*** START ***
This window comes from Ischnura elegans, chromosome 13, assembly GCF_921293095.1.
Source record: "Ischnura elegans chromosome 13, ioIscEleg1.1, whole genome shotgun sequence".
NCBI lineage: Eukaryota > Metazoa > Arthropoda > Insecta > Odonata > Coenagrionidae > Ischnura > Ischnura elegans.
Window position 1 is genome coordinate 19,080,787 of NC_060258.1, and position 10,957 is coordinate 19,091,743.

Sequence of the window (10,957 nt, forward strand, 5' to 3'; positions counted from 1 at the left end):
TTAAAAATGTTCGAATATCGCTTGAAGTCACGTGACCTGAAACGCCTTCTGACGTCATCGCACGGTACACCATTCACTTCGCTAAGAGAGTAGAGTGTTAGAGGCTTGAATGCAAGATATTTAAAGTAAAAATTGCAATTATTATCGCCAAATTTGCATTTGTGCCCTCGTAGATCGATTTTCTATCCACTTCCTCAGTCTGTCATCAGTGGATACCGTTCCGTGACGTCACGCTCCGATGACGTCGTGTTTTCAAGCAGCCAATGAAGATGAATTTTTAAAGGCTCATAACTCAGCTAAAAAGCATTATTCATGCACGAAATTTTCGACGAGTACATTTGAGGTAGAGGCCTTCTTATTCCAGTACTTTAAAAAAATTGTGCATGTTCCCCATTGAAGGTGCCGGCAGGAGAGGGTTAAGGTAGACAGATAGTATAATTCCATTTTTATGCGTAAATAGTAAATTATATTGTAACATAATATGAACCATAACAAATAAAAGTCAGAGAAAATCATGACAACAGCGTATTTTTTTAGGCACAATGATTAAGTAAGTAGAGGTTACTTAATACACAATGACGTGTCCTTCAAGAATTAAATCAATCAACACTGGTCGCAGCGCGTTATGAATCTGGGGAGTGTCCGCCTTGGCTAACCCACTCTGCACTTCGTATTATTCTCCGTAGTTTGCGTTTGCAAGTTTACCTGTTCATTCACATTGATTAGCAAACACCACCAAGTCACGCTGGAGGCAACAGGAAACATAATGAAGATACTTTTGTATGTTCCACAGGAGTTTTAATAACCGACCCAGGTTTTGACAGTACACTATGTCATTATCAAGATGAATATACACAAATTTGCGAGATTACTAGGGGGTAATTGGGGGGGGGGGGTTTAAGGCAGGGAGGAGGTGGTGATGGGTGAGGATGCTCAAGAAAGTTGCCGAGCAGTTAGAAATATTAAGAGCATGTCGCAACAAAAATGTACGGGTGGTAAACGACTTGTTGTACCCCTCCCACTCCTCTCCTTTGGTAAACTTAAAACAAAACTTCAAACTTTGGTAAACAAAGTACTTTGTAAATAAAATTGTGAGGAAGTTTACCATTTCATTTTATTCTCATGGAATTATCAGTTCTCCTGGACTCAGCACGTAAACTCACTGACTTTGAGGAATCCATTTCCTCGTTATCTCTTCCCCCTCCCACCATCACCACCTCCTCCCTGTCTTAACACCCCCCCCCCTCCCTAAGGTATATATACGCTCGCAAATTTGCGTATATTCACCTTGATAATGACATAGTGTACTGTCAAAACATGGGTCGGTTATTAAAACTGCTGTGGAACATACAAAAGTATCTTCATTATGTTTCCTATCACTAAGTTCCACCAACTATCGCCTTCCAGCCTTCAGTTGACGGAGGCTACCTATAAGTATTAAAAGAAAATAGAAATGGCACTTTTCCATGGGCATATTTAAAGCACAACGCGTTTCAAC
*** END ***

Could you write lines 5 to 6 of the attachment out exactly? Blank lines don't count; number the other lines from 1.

Sequence of the window (10,957 nt, forward strand, 5' to 3'; positions counted from 1 at the left end):
TTAAAAATGTTCGAATATCGCTTGAAGTCACGTGACCTGAAACGCCTTCTGACGTCATCGCACGGTACACCATTCACTTCGCTAAGAGAGTAGAGTGTTAGAGGCTTGAATGCAAGATATTTAAAGTAAAAATTGCAATTATTATCGCCAAATTTGCATTTGTGCCCTCGTAGATCGATTTTCTATCCACTTCCTCAGTCTGTCATCAGTGGATACCGTTCCGTGACGTCACGCTCCGATGACGTCGTGTTTTCAAGCAGCCAATGAAGATGAATTTTTAAAGGCTCATAACTCAGCTAAAAAGCATTATTCATGCACGAAATTTTCGACGAGTACATTTGAGGTAGAGGCCTTCTTATTCCAGTACTTTAAAAAAATTGTGCATGTTCCCCATTGAAGGTGCCGGCAGGAGAGGGTTAAGGTAGACAGATAGTATAATTCCATTTTTATGCGTAAATAGTAAATTATATTGTAACATAATATGAACCATAACAAATAAAAGTCAGAGAAAATCATGACAACAGCGTATTTTTTTAGGCACAATGATTAAGTAAGTAGAGGTTACTTAATACACAATGACGTGTCCTTCAAGAATTAAATCAATCAACACTGGTCGCAGCGCGTTATGAATCTGGGGAGTGTCCGCCTTGGCTAACCCACTCTGCACTTCGTATTATTCTCCGTAGTTTGCGTTTGCAAGTTTACCTGTTCATTCACATTGATTAGCAAACACCACCAAGTCACGCTGGAGGCAACAGGAAACATAATGAAGATACTTTTGTATGTTCCACAGGAGTTTTAATAACCGACCCAGGTTTTGACAGTACACTATGTCATTATCAAGATGAATATACACAAATTTGCGAGATTACTAGGGGGTAATTGGGGGGGGGGGGTTTAAGGCAGGGAGGAGGTGGTGATGGGTGAGGATGCTCAAGAAAGTTGCCGAGCAGTTAGAAATATTAAGAGCATGTCGCAACAAAAATGTACGGGTGGTAAACGACTTGTTGTACCCCTCCCACTCCTCTCCTTTGGTAAACTTAAAACAAAACTTCAAACTTTGGTAAACAAAGTACTTTGTAAATAAAATTGTGAGGAAGTTTACCATTTCATTTTATTCTCATGGAATTATCAGTTCTCCTGGACTCAGCACGTAAACTCACTGACTTTGAGGAATCCATTTCCTCGTTATCTCTTCCCCCTCCCACCATCACCACCTCCTCCCTGTCTTAACACCCCCCCCCCTCCCTAAGGTATATATACGCTCGCAAATTTGCGTATATTCACCTTGATAATGACATAGTGTACTGTCAAAACATGGGTCGGTTATTAAAACTGCTGTGGAACATACAAAAGTATCTTCATTATGTTTCCTATCACTAAGTTCCACCAACTATCGCCTTCCAGCCTTCAGTTGACGGAGGCTACCTATAAGTATTAAAAGAAAATAGAAATGGCACTTTTCCATGGGCATATTTAAAGCACAACGCGTTTCAAC